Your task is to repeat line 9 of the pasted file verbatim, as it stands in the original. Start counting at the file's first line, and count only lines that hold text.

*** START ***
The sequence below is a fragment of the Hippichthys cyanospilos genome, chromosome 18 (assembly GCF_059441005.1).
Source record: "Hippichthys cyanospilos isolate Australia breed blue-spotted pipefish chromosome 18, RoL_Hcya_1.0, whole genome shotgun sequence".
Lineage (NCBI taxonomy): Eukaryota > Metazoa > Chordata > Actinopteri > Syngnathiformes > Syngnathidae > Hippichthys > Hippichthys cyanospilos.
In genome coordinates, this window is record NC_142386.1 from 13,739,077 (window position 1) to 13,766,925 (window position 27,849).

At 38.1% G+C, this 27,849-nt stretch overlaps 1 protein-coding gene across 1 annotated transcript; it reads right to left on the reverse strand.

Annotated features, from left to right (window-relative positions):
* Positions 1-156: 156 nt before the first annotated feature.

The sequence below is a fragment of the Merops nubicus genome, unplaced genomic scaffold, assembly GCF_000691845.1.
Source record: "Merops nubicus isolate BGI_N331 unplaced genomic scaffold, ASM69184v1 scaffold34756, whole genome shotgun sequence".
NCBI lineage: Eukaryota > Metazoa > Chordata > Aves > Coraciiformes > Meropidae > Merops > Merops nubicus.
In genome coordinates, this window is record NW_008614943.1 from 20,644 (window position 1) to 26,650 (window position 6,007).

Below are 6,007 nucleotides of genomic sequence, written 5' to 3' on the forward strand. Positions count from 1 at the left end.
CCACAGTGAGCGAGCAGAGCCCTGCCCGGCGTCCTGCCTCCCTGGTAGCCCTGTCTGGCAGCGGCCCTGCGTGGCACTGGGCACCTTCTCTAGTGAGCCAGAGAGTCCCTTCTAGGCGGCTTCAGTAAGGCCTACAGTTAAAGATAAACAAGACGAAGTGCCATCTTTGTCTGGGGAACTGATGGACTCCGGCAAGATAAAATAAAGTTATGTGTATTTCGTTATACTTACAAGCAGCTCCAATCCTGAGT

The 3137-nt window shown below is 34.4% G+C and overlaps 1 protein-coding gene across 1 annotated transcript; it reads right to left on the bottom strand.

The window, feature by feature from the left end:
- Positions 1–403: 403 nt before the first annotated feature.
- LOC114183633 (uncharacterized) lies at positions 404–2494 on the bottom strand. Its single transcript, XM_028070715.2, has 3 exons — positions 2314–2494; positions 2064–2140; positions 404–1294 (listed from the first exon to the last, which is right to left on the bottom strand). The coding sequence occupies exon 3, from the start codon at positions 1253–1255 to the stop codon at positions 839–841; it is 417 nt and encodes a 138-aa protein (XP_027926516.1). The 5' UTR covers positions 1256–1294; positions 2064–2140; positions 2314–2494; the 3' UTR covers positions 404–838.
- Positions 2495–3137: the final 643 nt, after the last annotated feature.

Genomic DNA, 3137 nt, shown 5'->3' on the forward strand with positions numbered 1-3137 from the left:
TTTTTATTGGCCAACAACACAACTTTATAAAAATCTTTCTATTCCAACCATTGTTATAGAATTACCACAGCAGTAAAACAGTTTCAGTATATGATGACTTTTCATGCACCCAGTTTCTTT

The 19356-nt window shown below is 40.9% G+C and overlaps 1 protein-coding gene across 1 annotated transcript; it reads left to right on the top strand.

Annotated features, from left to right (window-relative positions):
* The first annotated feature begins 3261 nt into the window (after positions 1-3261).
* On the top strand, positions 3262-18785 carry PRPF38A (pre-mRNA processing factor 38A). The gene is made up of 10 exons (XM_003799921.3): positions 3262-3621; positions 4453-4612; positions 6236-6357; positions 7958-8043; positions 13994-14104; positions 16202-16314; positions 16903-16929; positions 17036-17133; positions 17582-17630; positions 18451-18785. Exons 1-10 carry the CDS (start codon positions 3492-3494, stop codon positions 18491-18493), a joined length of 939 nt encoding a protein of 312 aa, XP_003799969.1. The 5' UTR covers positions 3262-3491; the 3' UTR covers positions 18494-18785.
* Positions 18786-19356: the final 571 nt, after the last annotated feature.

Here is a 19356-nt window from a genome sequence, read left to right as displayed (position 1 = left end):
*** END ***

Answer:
Source record: "Merops nubicus isolate BGI_N331 unplaced genomic scaffold, ASM69184v1 scaffold34756, whole genome shotgun sequence".